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Myth: to get enough iron, you need to eat red meat

TRUTH: It’s true that some Americans don’t get enough iron (i.e. menstruating women) and some get way too much (creating cancer-causing free radicals).  Though, it’s not because we’re lacking sufficient red meat intake.

First, let’s be clear about red meat consumption in the U.S.  It’s very high; too high in fact.  Most Americans consume about 110 pounds of red meat per year, which is a little over 5 ounces per day.  It’s recommended that we eat lean meats daily which can include certain cuts of red meat, but should focus on fish, beans, nuts, and poultry.  So 5 ounces of red meat per day is much too much.

Ok, back to iron.  Iron is found in 2 different forms: heme and non-heme.  A good way to remember it?  Hemoglobin (which transports oxygen in our blood).  Heme iron comes from animal foods like red meat – from things with blood.  Non-heme iron is the type found in beans, peas, and other vegetables.

We absorb the 2 types differently, and heme iron is clearly the superior source.  It’s a common misconception that heme iron isn’t found in poultry or fish – it is!  So, red meat is not the only source of heme iron just because it’s red.  Heme iron is well absorbed at rates of about 15-25% of the total iron content of the food.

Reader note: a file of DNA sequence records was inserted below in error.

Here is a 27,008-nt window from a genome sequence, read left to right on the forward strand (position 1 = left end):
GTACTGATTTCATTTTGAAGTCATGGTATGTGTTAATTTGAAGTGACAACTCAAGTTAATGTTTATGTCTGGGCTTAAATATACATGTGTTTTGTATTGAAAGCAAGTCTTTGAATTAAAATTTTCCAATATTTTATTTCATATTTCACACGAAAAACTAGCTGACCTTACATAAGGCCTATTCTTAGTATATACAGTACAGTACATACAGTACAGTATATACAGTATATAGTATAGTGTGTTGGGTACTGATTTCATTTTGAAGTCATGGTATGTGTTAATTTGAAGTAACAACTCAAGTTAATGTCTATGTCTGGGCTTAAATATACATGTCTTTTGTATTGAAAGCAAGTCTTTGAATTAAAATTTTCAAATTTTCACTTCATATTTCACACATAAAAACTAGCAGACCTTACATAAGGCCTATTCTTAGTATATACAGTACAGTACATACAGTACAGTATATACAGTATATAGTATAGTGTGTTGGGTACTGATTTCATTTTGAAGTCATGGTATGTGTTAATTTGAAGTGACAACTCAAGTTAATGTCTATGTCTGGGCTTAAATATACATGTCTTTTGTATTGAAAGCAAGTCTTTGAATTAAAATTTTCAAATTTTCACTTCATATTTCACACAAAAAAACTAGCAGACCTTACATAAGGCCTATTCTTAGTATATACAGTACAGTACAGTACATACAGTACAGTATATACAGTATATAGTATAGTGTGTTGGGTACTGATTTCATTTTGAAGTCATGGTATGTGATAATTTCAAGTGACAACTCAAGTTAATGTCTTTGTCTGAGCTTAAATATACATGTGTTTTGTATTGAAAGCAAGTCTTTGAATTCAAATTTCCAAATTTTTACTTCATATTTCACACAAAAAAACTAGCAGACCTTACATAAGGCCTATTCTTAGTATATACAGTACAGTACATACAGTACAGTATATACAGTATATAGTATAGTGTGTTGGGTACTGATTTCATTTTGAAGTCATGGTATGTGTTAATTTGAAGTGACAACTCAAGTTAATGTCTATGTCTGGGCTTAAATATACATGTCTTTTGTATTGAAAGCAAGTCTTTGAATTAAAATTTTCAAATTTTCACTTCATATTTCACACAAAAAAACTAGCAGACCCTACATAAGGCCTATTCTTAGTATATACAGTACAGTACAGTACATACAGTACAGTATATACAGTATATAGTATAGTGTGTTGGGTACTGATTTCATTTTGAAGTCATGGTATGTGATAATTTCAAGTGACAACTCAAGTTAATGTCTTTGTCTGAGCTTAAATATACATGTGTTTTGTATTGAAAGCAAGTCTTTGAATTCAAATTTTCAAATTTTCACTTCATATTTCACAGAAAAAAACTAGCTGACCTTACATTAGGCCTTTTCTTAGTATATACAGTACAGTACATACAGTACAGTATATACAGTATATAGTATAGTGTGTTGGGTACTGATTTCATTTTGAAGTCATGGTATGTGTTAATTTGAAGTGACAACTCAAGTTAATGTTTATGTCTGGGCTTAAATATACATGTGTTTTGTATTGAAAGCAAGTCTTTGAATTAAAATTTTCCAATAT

Plant sounds of iron include soybeans (which has more than red meat per serving), lentils, kidney beans, spinach, and raisins.  Beans and legumes actually have more iron per serving than beef (4.5 miligrams per serving vs. 3.1 mg per serving, respectively).  Humans only absorb about 2-20% of the iron from non-heme sources.

One way to improve your non-heme iron absorption is by having some vitamin C with your foods.  So, use lemon juice on your spinach salad, or make this lentil curry with Brussels sprouts instead of spinach!

BOTTOM LINE:  Popeye’s a bit of a drama queen, through no fault of his own.  Though spinach contains a lot of iron, scientists use to believe it had about 10x more iron than it actually does.  His message, however, should not be forgotten as many of us are iron deficient but we can get enough from a variety of foods – not just red meat.



  1. National Institute of Health: Iron Fact Sheet
  2. Web MD: Iron Rich Foods


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